Mağden puts her female protagonists at the centre of her texts. The mother-daughter relationship especially lies at the heart of her plots. The development of her characters shares characteristics with anti-bildungsroman stories. Instead of the protagonists of the bildungsroman stories who gradually develop from childhood to adulthood, Mağden’s protagonists evolve into madness, always carrying the child within. In her mother-daughter depictions, mothers turn into children and children to mothers, constantly exchanging their roles, becoming textual twins. For her texts, mothers and daughters are two parts of a whole and the fine line runs between a passionate motherly love and a bloodthirsty hatred. Her Two Girls, represent the problematic through the relationship between Behiye and Handan, as well as the stormy relationship of love, jealousy and concern between Handan and Handan’s mother. Her novels The Companion and Mom, Who Were We Escaping From? (Biz Kimden Kaçıyorduk Anne?, 2007) centre around the mother-daughter relationship which is depicted as a constant war, a scuffle. In her texts, the child’s devotion to a mother is both a heaven and a cage. The mother, on the other hand, both approaches the child with loving, but also carries the child like a burden. Mağden’s texts create this dance as an endless process. The child painter of The Componion crowns this dilemma with the portrait she paints, “It Takes Two to Tango”. There is no place for men and fathers in Mağden’s texts. While her rare male protagonists are not portrayed as profoundly as her female protagonists, the settings of her texts reflect the inner worlds of her female protagonists, turning the cities, villages, houses and ships into allegoric settings.
The Companion tells the story of love and hatred between a twelve year old, genius painter and her companion who is also the narrator of the story. The two main protagonists of the novel exist again as two parts of the whole, surviving by feeding on each other. Afraid to turn into the mother of the painter, the companion has to face her own childhood through the painter. She lacks the talent to reflect her darkness in art forms. By organizing her external possessions, she tries to organize her inner world. To control her unbearable desire to call people, she even cuts the phone cables in her house. But her self-control does not last long, since the journey that she is about make will be a journey into her inner world, rather than an external one. The letters that she and child write to each other about their deepest secrets, “The Letters from the Underground” touch her suppressed fears more and more. The companion tries to cleanse herself of the effects of the child painter by taking countless showers or brushing her teeth unnecessarily. Jale Parla, in her My History is my Nightmare! Dream, Nightmare, Room and Writing in the Texts of the Women Novelists (Tarihçem Kabusumdur! Kadın Romancılarda Rüya, Kabus, Oda, Yazı, 2004) points at the sleepwalking sessions of the child with the company of her companion and suggests that these walks are into the sub-conscious of the companion. The intolerableness of these journeys to her subconscious leads the companion to throw the child painter into the dark water of the pool which represents the womb of a mother. Pushing the girl into the pool, the companion finally faces her own childhood and leaves the boat.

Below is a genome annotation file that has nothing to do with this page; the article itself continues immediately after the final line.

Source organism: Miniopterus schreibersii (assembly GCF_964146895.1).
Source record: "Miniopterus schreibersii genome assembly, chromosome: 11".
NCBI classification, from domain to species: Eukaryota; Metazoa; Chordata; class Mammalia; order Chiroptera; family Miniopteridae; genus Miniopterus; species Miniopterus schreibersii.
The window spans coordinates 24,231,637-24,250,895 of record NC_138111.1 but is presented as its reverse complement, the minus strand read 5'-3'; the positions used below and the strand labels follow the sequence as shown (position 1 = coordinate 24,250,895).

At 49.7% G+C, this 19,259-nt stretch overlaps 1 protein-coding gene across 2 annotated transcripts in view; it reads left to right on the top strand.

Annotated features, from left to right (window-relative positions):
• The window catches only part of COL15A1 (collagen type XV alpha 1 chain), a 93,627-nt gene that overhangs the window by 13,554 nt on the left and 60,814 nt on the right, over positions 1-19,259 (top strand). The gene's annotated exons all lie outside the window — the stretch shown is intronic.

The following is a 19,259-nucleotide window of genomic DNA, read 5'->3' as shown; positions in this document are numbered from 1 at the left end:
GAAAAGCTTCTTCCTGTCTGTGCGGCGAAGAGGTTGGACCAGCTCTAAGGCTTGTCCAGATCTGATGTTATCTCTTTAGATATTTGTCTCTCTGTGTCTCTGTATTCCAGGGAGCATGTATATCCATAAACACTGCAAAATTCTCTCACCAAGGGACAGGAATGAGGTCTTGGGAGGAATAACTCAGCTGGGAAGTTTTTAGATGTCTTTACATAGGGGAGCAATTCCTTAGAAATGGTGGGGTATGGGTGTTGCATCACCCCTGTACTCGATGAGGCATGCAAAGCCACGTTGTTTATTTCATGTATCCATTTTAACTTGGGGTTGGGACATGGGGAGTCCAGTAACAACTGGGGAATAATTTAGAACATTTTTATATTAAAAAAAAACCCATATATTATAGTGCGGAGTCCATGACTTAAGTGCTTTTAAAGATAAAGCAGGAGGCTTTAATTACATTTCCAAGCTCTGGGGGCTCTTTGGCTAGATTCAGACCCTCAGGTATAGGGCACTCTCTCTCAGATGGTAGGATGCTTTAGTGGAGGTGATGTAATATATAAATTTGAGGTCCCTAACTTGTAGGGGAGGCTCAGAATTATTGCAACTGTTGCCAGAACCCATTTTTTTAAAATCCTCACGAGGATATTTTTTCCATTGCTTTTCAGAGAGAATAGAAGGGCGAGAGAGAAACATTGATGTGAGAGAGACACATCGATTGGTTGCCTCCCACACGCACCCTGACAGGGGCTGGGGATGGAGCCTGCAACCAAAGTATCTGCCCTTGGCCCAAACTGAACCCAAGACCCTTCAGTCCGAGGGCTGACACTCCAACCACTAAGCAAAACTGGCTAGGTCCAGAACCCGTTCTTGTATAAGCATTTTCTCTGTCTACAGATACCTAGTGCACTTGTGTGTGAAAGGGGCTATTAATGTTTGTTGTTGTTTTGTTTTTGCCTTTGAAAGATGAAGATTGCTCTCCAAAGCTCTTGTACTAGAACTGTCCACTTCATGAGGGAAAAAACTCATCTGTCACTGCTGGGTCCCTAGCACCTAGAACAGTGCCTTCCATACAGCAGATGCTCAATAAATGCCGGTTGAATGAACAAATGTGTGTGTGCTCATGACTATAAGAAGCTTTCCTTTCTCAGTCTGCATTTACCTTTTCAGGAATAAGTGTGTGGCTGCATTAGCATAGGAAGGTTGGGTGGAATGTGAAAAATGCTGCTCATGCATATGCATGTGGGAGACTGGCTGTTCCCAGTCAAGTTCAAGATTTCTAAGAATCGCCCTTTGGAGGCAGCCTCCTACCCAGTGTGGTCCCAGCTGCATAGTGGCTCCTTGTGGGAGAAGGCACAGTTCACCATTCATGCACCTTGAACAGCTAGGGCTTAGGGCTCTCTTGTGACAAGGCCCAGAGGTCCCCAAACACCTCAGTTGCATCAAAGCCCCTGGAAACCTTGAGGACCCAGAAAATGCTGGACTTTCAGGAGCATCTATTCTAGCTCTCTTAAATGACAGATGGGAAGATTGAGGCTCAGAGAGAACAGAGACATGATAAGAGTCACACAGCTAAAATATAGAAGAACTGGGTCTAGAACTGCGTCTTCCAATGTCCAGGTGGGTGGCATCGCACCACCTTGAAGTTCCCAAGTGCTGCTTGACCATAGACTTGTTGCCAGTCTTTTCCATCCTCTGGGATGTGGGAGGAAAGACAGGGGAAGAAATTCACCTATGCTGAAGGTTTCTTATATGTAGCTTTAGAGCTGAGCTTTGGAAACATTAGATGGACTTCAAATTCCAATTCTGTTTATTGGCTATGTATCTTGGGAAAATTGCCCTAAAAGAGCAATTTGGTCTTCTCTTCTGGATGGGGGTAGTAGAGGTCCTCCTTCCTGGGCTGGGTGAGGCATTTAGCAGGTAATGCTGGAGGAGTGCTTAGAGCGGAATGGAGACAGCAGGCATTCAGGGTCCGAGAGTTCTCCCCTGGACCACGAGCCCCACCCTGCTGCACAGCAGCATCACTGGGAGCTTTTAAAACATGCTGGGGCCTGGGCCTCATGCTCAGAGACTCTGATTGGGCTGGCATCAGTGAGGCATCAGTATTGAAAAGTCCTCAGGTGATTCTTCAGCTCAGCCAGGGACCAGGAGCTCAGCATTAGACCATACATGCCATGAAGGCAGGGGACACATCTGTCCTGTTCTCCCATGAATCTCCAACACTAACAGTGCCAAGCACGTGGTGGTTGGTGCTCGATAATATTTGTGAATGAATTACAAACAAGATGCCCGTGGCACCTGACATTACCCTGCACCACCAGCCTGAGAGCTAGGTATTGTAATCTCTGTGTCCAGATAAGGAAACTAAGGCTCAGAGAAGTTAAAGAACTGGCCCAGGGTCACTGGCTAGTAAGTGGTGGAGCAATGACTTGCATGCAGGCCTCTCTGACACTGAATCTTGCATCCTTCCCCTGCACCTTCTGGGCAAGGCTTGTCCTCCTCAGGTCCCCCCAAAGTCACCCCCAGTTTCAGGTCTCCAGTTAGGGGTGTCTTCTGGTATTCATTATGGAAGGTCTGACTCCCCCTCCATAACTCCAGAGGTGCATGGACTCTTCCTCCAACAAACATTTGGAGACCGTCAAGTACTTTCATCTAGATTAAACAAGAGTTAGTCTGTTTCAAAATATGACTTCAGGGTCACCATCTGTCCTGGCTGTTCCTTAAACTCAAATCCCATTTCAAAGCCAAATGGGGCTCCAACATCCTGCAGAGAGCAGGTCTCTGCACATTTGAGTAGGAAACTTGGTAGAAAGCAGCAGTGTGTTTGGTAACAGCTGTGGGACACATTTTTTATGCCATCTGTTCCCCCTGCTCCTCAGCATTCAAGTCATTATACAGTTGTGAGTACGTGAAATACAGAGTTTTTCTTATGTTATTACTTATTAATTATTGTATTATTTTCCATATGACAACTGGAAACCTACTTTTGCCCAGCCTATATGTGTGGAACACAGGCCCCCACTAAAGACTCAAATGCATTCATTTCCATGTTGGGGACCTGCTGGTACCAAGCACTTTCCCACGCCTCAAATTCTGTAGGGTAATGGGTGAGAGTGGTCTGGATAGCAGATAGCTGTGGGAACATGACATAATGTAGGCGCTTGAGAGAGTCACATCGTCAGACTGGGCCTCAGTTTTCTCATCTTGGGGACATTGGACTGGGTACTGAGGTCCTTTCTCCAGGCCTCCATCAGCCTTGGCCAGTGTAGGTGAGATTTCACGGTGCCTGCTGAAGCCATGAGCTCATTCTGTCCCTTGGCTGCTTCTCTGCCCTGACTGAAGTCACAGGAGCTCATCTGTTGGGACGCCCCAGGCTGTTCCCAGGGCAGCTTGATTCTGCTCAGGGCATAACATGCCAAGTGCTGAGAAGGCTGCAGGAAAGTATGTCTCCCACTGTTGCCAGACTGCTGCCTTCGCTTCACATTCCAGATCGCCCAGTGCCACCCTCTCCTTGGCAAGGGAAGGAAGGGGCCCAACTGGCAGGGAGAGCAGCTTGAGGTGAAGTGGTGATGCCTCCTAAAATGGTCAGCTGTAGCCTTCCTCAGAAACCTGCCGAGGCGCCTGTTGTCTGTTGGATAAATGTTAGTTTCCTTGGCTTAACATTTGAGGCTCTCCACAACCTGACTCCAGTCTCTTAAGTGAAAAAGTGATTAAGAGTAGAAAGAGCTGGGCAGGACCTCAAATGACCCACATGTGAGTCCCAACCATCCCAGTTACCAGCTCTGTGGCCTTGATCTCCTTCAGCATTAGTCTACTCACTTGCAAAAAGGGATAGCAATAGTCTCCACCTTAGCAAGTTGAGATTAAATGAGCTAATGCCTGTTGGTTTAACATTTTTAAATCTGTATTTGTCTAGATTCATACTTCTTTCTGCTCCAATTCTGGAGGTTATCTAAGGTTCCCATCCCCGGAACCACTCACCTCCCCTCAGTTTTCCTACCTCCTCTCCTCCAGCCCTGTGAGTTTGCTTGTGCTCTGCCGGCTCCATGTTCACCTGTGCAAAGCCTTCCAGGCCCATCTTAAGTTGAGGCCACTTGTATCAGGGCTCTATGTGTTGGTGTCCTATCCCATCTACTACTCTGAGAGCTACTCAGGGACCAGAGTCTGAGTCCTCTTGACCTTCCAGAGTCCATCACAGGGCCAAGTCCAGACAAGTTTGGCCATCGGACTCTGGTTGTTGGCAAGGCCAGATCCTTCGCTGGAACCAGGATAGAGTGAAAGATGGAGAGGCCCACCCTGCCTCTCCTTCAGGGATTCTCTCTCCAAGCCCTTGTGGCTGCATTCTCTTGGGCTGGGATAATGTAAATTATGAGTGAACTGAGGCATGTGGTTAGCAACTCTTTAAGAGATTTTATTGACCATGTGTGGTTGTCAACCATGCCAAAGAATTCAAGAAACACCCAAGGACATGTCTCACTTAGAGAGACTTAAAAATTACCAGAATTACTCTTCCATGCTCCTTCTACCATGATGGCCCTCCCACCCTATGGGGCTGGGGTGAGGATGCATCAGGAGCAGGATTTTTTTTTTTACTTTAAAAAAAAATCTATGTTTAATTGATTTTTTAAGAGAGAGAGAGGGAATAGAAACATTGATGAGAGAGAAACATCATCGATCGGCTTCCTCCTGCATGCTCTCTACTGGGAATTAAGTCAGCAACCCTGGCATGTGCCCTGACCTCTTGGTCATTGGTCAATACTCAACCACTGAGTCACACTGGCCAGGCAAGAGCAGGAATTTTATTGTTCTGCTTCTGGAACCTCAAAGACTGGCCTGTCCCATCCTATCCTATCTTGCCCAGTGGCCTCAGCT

Mağden’s Two Girls, published in 2002, depicts the thin line between love and possessiveness through a relationship between two young girls, as well as the relationship between a mother and her daughter. The text embodies the violence of love, as the possessive relationship of Behiye and Handan surrounds both their inner and external worlds. In her Mom, Who Were We Escaping From?, the emotional violence between mother and daughter turns into physical violence, creating a thriller out of motherly love. The relationship between a daughter who adores her mother and does everything to please her and a mother who devotes herself to her daughter passionately, results in murder as the mother kills everyone who tries to be involved in their lives. As the daughter gradually loses her independence, the murderous mother experiences limitless maternal feelings. In a similar way to The Companion, dreams and the narratives of the dreams speak the language of the protagonists’ sub-conscious. The daughter is portrayed as the only person who understands the language of her mother’s dreams. In Magden’s texts the line between love and possessiveness, devotion and losing one’s independence proves itself to be a thin one.
English Translated Works: 1- Mağden, Perihan. The Messenger Boy Murders. Trans. Richard Hamer. London: Milet Pub., 2003. 2- Mağden, Perihan. Two Girls. London: Serpent's Tail, 2005.